DNA Methylation Analysis

DNA methylation is a chemical modification of the DNA by which methyl groups are added to the DNA molecule. In mammals, methylation is added to CpG sites. DNA methylation changes the activity of genes or regulatory elements, without changing the sequence. We offer different types of DNA methylation profiling, all based on next-generation sequencing. A description of these methods and how they compare with each other is provided below.


Whole-genome bisulfite sequencing allows for base-pair resolution quantification of DNA methylation across the whole genome. Although this method is considered the gold standard, it is also the most expensive as high-coverage sequencing is required across the whole genome. Advantages of WGBS include that it can be applied to all species and has low DNA input requirements ( >10 nanograms).

Reduce Representation Bisulfite Sequencing (RRBS) uses digestion with the restriction enzyme MspI to analyze a portion of the genome where DNA methylation occurs (i.e. promoters, CpG island, CpG shores). This approach still generates a genome-wide map of DNA methylation but the sequencing costs are substantially lower than WGBS. This approach can be used in all species and requires >100 nanograms of high-quality genomic DNA (see sample submission).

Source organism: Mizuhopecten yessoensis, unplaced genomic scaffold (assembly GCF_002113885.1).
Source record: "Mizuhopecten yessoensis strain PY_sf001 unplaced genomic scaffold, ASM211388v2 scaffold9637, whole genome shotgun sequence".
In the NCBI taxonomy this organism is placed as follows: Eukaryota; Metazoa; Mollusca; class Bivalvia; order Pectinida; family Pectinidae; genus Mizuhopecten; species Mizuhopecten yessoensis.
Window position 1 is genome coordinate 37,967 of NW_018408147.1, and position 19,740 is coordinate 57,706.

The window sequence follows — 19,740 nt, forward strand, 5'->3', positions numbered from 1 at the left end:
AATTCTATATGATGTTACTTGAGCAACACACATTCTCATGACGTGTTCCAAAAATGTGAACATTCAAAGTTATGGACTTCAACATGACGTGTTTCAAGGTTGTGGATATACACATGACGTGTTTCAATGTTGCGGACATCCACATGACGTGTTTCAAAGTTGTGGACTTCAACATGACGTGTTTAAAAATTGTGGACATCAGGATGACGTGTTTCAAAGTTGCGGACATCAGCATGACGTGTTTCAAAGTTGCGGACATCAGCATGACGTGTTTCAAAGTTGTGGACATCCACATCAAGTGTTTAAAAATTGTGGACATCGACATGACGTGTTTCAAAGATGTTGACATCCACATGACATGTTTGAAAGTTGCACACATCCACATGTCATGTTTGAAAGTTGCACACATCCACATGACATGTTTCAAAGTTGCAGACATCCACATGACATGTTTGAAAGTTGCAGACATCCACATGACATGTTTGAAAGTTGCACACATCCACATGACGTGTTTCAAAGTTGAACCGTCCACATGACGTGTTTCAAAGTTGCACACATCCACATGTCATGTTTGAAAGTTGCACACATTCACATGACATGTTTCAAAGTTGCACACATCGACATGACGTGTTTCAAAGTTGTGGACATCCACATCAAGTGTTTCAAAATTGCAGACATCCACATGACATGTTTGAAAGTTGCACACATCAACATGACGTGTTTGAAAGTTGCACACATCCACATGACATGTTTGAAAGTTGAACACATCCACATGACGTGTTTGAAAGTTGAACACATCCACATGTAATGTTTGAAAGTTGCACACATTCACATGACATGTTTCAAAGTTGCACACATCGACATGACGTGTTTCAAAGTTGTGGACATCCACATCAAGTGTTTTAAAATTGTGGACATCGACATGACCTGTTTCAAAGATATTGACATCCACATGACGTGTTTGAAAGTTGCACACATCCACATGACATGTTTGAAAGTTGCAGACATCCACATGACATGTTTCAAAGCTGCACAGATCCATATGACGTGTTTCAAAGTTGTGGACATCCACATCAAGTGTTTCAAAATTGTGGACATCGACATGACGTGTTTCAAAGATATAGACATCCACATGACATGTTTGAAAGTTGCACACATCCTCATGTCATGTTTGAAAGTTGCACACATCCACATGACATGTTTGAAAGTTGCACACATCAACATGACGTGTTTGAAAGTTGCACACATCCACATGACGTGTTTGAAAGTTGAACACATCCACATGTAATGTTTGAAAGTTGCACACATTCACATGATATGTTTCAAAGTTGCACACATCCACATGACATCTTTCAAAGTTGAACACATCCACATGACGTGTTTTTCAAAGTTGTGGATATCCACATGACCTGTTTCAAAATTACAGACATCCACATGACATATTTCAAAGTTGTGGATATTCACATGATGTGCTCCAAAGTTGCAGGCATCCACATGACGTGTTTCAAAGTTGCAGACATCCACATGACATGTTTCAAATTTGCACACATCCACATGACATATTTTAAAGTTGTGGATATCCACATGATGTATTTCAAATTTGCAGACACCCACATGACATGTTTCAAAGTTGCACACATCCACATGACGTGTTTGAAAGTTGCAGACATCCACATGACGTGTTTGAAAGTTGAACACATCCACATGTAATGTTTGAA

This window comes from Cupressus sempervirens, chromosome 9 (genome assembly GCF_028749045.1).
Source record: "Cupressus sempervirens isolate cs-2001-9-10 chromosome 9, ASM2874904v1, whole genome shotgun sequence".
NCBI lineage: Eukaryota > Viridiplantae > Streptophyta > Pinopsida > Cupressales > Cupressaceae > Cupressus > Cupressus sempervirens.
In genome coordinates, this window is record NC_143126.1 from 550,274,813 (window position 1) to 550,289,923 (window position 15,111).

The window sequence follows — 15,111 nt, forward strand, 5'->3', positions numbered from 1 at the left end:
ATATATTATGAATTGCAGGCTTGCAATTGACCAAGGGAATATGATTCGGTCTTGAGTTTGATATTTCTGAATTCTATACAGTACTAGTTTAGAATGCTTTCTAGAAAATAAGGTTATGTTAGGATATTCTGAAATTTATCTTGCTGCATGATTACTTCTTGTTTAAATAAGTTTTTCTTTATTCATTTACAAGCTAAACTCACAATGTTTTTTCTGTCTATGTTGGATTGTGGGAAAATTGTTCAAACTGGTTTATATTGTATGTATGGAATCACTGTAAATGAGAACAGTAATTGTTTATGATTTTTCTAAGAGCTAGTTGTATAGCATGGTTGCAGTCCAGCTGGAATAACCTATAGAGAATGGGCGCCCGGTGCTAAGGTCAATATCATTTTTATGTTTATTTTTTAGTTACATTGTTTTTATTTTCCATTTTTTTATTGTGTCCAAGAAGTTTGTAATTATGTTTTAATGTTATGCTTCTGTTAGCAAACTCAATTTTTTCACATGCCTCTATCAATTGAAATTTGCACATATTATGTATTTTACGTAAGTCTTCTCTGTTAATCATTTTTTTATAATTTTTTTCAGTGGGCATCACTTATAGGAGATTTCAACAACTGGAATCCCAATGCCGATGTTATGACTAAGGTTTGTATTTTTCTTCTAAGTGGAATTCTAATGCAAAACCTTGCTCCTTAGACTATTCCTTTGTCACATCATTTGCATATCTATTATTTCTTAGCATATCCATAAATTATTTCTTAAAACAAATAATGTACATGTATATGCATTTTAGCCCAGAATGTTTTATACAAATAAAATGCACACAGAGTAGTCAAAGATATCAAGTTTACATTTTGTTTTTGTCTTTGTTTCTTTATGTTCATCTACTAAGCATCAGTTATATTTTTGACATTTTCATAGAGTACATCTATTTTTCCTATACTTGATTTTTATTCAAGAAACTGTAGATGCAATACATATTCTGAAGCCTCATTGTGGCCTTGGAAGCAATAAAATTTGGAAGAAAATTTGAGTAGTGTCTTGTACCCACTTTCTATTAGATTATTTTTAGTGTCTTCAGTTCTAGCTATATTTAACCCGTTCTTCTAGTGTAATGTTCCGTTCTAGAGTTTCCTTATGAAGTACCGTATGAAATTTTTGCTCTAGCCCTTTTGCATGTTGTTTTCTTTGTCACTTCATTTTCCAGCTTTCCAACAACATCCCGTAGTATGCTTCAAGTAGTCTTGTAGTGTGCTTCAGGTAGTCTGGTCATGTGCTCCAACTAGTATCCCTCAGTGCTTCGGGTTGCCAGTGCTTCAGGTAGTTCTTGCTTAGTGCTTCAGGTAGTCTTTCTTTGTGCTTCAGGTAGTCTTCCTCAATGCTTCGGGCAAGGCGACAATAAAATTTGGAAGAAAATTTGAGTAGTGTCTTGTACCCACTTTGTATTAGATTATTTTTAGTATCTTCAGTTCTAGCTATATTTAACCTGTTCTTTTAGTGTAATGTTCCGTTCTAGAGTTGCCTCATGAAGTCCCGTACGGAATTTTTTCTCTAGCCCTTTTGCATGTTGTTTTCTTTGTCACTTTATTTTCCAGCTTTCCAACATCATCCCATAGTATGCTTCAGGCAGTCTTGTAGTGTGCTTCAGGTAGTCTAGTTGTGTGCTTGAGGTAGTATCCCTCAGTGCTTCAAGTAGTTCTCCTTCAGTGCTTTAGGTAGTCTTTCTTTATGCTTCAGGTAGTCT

pie chart illustrating DMR distributions

Example of the distribution of Differentially Methylated Regions (DMRs) obtained with RRBS. Typical percentages in promoters, introns, and exons are shown.

TruSeq Methyl-Capture EPIC is a targeted approach from Illumina that targets ~3.3 million CpGs sites and allows high coverage over epigenetic regions of interest. This approach can only be used in human, and it requires >500ng of high quality DNA. - TruSeq Methyl-Capture EPIC - read more

This is a new method that does not use bisulfite conversion but instead uses an enzyme-based approach that minimizes damage to DNA. - Enzymatic Methyl-seq - read more